Nigeria to Expand Education Access Through a Student Loan Scheme — Global Issues

  • Opinion by Leon Usigbe (abuja, nigeria)
  • Inter Press Service

Born into a poor family that can barely afford the necessities of life, Wisdom was forced to shoulder responsibilities far beyond his tender age, combining his studies with taking on manual labour at construction sites to pay his way through high school and supplement his family’s meagre income.

Now engaged in menial house painting jobs, a skill he acquired at the construction sites, saving enough money to fund his university education remains a significant hurdle.

But this may be about to change, as Nigeria’s federal government has recently passed a law establishing a student loan scheme aimed at providing financial assistance to individuals from poor backgrounds. Under the scheme, eligible applicants will receive up to N500,000 (approximately $650) per academic session.

Signed into law by President Bola Tinubu on 12 June, the Access to Tertiary Education Act, also known as the Student Loan Act, is expected to provide easy access to higher education for poor students through interest-free loans.

Government officials believe that the initiative will enable indigent students to access federal government loans to fund their university education, much like what happens in the United States and other developed countries.

The scheme ensures equal rights to eligible applicants to access the loan without discrimination based on gender, religion, tribe, social position, or disability.

“The student loan scheme is a boon to our youths, to our students nationwide,” said Dele Alake, the president’s spokesperson.

The government is confident that students facing financial hardships, including individuals like Wisdom, who meet the set criteria, will be able to access the loan and repay over a period of 20 years interest-free.

“A typical public university student can survive effectively on a tuition fee of N250,000 ($325) per session, and an all-in-one annual loan of N500,000 ($650) can take a student through each academic year,” affirmed Dr. Dasuki Arabi, the Director-General of the Bureau for Public Sector Reform.

“With what we have now, nobody should say it was a lack of money that did not allow them to go to school. The opportunity will be there. It will be inclusive, and it will be equitable,” said David Adejoh, Permanent Secretary in the federal Ministry of Education, in an interview with Africa Renewal.

The Nigerian Education Bank will supervise and co-manage the loan scheme starting September 2023.

The law stipulates two years imprisonment or a fine of N500,000 ($650) or both for students who default in repayment, or anyone found aiding defaulters.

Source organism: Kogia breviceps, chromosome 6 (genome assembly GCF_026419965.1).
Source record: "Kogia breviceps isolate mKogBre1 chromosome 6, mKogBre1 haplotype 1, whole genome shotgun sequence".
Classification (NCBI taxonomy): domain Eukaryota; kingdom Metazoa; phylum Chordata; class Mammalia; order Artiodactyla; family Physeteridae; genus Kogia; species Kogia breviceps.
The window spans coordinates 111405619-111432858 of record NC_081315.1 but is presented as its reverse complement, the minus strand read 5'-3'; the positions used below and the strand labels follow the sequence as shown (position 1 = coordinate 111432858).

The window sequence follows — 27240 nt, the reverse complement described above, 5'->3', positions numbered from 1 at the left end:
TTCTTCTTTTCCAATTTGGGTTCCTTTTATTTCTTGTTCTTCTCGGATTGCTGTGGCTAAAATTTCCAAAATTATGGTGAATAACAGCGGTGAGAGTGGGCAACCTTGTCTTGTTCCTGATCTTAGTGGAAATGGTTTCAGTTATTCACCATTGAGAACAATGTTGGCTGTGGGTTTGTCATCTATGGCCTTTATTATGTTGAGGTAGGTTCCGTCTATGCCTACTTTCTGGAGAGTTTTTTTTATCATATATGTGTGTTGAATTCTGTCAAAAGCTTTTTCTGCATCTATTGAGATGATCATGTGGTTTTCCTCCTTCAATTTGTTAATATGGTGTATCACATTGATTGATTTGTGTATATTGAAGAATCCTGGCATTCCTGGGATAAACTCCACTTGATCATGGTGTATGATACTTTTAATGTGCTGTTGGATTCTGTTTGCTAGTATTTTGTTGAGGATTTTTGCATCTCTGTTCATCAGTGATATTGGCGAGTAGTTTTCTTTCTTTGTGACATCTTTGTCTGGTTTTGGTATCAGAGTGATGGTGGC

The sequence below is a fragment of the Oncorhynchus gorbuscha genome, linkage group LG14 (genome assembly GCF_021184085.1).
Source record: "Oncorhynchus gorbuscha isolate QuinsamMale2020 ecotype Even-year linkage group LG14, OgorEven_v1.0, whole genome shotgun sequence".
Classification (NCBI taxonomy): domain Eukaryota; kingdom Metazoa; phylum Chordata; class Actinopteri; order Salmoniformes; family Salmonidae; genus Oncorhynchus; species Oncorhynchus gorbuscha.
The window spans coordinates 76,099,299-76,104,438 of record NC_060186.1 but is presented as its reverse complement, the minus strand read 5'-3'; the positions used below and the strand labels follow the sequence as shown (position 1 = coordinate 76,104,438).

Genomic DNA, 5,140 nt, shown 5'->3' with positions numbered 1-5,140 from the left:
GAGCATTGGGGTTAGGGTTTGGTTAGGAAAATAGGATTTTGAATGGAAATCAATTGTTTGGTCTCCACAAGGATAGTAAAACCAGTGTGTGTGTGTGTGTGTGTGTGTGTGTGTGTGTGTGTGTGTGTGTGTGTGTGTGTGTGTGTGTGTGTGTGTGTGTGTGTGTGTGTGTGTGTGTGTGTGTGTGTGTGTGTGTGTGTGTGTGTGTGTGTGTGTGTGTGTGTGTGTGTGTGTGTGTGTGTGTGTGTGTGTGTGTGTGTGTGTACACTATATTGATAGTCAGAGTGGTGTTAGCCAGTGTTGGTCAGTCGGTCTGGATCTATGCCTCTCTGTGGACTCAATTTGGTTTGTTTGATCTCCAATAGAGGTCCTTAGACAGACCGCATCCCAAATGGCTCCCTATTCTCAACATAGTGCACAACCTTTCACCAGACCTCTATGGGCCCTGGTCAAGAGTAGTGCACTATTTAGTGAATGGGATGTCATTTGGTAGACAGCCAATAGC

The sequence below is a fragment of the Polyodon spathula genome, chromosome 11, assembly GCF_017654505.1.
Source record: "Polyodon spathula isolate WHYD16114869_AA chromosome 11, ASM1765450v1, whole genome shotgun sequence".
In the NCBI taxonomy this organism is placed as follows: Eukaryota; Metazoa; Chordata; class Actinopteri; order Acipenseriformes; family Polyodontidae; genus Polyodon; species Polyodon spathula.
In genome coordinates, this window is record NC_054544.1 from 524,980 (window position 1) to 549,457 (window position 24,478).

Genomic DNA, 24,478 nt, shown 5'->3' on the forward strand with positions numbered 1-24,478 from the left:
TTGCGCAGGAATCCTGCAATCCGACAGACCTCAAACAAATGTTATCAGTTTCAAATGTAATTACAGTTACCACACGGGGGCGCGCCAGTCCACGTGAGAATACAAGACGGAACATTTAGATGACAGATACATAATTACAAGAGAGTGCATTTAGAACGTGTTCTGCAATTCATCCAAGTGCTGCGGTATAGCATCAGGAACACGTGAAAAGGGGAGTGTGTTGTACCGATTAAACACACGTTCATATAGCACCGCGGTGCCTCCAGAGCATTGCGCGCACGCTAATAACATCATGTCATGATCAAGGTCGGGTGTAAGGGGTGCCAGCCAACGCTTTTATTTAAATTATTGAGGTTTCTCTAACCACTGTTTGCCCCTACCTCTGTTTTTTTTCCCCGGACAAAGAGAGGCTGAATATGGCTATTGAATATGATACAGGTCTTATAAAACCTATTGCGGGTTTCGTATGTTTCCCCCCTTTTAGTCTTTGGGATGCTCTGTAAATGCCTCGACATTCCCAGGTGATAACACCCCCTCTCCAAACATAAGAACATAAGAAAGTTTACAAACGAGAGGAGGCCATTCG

Nigeria has up to 18 per cent annual school dropouts attributed to financial constraints.

The National Association of Nigerian Students (NANS) has welcomed the scheme as necessary to address the dropout challenge, as well as help combat suicidal tendencies and deter desperate poor students from engaging in vices.

“The rate at which students commit suicide due to depression when they drop out of school and the prevalent of vices among female students carried in order to pay their fees will decrease or cease because there will be no more financial pressure to warrant such acts,” said Akinteye Afeez, a spokesperson of the student association.

However, the Academic Staff Union of Universities (ASUU), an organisation that represents Nigerian public university lecturers, has doubts about the practicability of the new scheme due to the country’s high rate of graduate unemployment

Nigeria’s Punch newspaper reports that approximately 40 per cent of those holding a Bachelor’s degree and 59 per cent of those with Higher National Diplomas are currently unemployed.

Also, the renowned global tax and audit services firm, KPMG, projects that Nigeria’s unemployment figure will rise to 40.6% in 2023, from 37.7% in 2022.

With the current economic conditions in Nigeria, a student loan scheme will create more problems than the ones it is attempting to solve, said Prof. Emmanuel Osodeke, the President of ASUU.

“ASUU will never support the issue of education banks because the poor will not benefit from it,” he insisted.

The union maintains that the best solution to the problems of Nigerian universities is adequate funding.

Anticipating an increase in access to tertiary education, the government plans to put in place supportive structures and implement economic reforms that will absorb more graduates into the work force.

Source: Africa Renewal, United Nations

IPS UN Bureau

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© Inter Press Service (2023) — All Rights ReservedOriginal source: Inter Press Service

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